Rhyolite, Nevada – Ghost City of Golden Dreams
by Joseph A. Sprince – Photography by Gerald B. Allen
Most mining boomtowns were temporary affairs, built of tent canvas, wood, and adobe. They had a short frenzied life, after which they quickly and quietly faded away.
Rhyolite, Nevada, was built to last, a stone and concrete city intended to be a great metropolis. It included three story office buildings, banks, churches, even an opera house. The town had dozens of blocks with plumbing, electricity, and telephone service. Yet its life was as short and frenzied as any mining boomtown; it just took longer to fade away. The town was born in 1905 and was at its peak in 1907 with possibly 10,000 residents. The 1910 census showed 675 residents and the 1920 showed 14!
How did such a thing happen? Rhyolite was the culmination of the gold rush era. With one mining stampede after another in the west, people were ready to believe any get-rich-quick promotion, especially those who had missed out before.
When some exciting samples of gold-laced rock were found in the local Bullfrog Mining District in August, 1904, the Rhyolite frenzy was on. Sharp operators didn’t need actual gold to make a killing. Besides the inevitable real estate boom, stock promoters went wild selling very speculative shares in Rhyolite ventures from New York to San Francisco. In the end they were all worthless.
Because there had been numerous successful finds previously in the area people were ready to believe it would happen again based on superficial evidence. In the end only one large mine, the Montgomery, was established in the area. When it closed in 1911, only $2 million in gold had been taken, and the mine had not made a profit. And, as with most boomtowns, most everyone just moved on.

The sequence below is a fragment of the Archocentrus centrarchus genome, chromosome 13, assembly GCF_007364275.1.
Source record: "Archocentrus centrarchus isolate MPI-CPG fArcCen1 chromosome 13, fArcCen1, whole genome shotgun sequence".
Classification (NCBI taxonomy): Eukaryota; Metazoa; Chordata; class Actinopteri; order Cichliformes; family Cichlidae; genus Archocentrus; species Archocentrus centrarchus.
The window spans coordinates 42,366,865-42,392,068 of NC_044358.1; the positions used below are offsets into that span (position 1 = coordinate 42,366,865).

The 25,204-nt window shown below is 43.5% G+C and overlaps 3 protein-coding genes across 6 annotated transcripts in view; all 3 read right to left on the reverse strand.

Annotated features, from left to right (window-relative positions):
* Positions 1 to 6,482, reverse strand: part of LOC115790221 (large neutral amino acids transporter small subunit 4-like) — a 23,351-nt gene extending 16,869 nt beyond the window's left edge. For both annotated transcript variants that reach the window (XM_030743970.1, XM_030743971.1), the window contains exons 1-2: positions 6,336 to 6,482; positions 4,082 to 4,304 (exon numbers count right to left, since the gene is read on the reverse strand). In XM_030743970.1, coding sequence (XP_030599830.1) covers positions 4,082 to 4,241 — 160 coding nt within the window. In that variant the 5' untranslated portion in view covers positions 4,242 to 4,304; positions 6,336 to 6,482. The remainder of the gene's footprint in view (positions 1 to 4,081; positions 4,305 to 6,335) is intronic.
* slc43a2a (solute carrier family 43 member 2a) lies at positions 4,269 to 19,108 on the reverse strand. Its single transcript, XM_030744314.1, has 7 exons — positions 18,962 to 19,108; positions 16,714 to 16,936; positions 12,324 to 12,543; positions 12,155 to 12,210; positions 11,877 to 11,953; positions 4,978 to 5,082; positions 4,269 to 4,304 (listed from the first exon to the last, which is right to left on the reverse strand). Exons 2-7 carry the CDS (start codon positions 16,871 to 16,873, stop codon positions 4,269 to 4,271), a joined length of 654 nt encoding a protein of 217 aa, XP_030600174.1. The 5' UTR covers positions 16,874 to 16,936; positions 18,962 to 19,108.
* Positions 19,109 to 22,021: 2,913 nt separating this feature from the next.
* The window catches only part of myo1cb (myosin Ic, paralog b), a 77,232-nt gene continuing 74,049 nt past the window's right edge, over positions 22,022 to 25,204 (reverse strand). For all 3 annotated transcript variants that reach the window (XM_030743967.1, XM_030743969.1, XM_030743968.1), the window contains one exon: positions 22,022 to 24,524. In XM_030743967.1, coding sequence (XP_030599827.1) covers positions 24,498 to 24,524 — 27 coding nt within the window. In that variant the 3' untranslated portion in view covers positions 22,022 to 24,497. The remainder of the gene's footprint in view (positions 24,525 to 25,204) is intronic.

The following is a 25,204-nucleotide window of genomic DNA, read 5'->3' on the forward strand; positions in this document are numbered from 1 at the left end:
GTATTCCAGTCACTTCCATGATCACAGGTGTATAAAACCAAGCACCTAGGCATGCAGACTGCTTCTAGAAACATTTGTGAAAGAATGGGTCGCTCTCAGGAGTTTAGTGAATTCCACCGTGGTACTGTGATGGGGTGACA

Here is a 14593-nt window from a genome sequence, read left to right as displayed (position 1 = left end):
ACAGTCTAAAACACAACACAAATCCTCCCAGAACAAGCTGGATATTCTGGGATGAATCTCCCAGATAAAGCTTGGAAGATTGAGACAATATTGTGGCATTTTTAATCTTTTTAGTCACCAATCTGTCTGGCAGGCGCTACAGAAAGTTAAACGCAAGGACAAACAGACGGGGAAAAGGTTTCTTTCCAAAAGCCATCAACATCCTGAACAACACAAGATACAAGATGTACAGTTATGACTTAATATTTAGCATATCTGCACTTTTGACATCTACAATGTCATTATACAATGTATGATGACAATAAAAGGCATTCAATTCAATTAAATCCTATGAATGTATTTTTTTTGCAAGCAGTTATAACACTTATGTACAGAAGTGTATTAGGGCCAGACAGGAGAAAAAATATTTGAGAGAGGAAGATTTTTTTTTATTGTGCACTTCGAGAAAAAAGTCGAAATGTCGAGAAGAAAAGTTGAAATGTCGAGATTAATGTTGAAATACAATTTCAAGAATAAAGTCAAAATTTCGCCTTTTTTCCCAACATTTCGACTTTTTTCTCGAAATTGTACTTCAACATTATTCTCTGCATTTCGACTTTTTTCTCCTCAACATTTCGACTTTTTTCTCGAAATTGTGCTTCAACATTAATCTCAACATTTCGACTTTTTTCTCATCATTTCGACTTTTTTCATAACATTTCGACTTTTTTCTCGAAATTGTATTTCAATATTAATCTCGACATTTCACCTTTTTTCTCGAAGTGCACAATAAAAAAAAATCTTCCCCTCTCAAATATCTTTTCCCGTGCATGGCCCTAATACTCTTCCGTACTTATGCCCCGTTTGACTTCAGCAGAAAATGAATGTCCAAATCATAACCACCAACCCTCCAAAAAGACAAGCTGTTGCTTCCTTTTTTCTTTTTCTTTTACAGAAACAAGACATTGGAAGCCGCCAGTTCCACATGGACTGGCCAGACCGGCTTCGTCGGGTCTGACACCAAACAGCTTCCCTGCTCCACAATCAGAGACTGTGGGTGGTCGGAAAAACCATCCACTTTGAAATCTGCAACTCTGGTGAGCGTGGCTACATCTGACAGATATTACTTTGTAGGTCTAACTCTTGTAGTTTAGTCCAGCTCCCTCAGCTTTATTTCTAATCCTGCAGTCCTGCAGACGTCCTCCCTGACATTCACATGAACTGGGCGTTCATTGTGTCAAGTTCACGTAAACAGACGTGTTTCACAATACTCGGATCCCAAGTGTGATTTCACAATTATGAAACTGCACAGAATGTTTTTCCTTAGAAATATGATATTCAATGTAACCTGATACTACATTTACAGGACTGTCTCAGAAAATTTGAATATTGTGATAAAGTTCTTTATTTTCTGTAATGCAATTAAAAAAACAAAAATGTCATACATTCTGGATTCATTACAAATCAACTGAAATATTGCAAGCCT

At left is a panoramic shot placing the two ruins shown above. In 1907, this empty valley was crammed with a city where many thousands of people lived. There are numerous other ruins and relics scattered about as well as a few intact structures used by a small number of present day residents.
As of our last visit, Rhyolite still had several residents, temporary and/or permanent, all of them “colorful”. At some point a Belgian artist decided that a “ghost town” ought to have some ghosts. For whatever reason, the ghost at right patrols the town by bicycle. This photo is a very special one. It was an 8 x 10 black and white which was hand colored.
Another surviving artifact at Rhyolite is the Bottle House. It is actually a house built entirely with bottles. It was completed in 1906, and supposedly contains 50,000 bottles. It was being maintained as a small museum by a descendant of an original Rhyolite resident.
Below, an example of a small scale gold mining operation. This was the Inyo Mine in nearby Death Valley. It was in operation during the same period as the Rhyolite mines, circa 1905-7.
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